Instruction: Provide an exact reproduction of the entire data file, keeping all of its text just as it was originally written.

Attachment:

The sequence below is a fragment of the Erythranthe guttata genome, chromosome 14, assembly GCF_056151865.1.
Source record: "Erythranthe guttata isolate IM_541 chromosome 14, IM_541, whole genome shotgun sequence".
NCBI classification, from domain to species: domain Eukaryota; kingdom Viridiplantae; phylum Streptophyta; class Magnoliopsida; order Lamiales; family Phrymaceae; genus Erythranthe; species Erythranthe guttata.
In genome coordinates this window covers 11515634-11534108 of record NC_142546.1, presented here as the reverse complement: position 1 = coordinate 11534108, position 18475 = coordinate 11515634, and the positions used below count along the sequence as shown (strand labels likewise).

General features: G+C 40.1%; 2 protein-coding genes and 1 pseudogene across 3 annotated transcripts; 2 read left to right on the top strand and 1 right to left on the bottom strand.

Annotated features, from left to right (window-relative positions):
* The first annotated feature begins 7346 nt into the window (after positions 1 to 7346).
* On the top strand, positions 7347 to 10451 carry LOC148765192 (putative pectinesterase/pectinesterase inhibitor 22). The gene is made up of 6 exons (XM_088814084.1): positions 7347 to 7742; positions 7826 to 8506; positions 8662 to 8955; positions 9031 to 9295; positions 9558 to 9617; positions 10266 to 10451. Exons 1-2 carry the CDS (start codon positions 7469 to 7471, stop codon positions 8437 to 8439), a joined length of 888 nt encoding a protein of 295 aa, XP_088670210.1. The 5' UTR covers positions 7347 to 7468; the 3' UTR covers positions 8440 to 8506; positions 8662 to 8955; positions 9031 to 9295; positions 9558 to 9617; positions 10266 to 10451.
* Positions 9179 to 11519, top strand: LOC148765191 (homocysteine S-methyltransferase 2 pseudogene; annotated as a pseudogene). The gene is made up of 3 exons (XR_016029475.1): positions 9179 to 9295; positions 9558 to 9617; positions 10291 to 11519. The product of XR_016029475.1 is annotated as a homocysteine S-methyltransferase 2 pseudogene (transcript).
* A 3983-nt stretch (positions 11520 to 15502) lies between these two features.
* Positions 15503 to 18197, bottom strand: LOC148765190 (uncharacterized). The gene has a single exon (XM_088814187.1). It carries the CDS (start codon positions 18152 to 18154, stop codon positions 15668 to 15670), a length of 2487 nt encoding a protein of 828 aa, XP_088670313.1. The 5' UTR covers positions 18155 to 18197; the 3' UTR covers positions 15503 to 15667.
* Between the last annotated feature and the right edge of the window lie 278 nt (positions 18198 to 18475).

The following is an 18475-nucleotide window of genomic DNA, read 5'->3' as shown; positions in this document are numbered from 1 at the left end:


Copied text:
The sequence below is a fragment of the Erythranthe guttata genome, chromosome 14, assembly GCF_056151865.1.
Source record: "Erythranthe guttata isolate IM_541 chromosome 14, IM_541, whole genome shotgun sequence".
NCBI classification, from domain to species: domain Eukaryota; kingdom Viridiplantae; phylum Streptophyta; class Magnoliopsida; order Lamiales; family Phrymaceae; genus Erythranthe; species Erythranthe guttata.
In genome coordinates this window covers 11515634-11534108 of record NC_142546.1, presented here as the reverse complement: position 1 = coordinate 11534108, position 18475 = coordinate 11515634, and the positions used below count along the sequence as shown (strand labels likewise).

General features: G+C 40.1%; 2 protein-coding genes and 1 pseudogene across 3 annotated transcripts; 2 read left to right on the top strand and 1 right to left on the bottom strand.

Annotated features, from left to right (window-relative positions):
* The first annotated feature begins 7346 nt into the window (after positions 1 to 7346).
* On the top strand, positions 7347 to 10451 carry LOC148765192 (putative pectinesterase/pectinesterase inhibitor 22). The gene is made up of 6 exons (XM_088814084.1): positions 7347 to 7742; positions 7826 to 8506; positions 8662 to 8955; positions 9031 to 9295; positions 9558 to 9617; positions 10266 to 10451. Exons 1-2 carry the CDS (start codon positions 7469 to 7471, stop codon positions 8437 to 8439), a joined length of 888 nt encoding a protein of 295 aa, XP_088670210.1. The 5' UTR covers positions 7347 to 7468; the 3' UTR covers positions 8440 to 8506; positions 8662 to 8955; positions 9031 to 9295; positions 9558 to 9617; positions 10266 to 10451.
* Positions 9179 to 11519, top strand: LOC148765191 (homocysteine S-methyltransferase 2 pseudogene; annotated as a pseudogene). The gene is made up of 3 exons (XR_016029475.1): positions 9179 to 9295; positions 9558 to 9617; positions 10291 to 11519. The product of XR_016029475.1 is annotated as a homocysteine S-methyltransferase 2 pseudogene (transcript).
* A 3983-nt stretch (positions 11520 to 15502) lies between these two features.
* Positions 15503 to 18197, bottom strand: LOC148765190 (uncharacterized). The gene has a single exon (XM_088814187.1). It carries the CDS (start codon positions 18152 to 18154, stop codon positions 15668 to 15670), a length of 2487 nt encoding a protein of 828 aa, XP_088670313.1. The 5' UTR covers positions 18155 to 18197; the 3' UTR covers positions 15503 to 15667.
* Between the last annotated feature and the right edge of the window lie 278 nt (positions 18198 to 18475).

The following is an 18475-nucleotide window of genomic DNA, read 5'->3' as shown; positions in this document are numbered from 1 at the left end: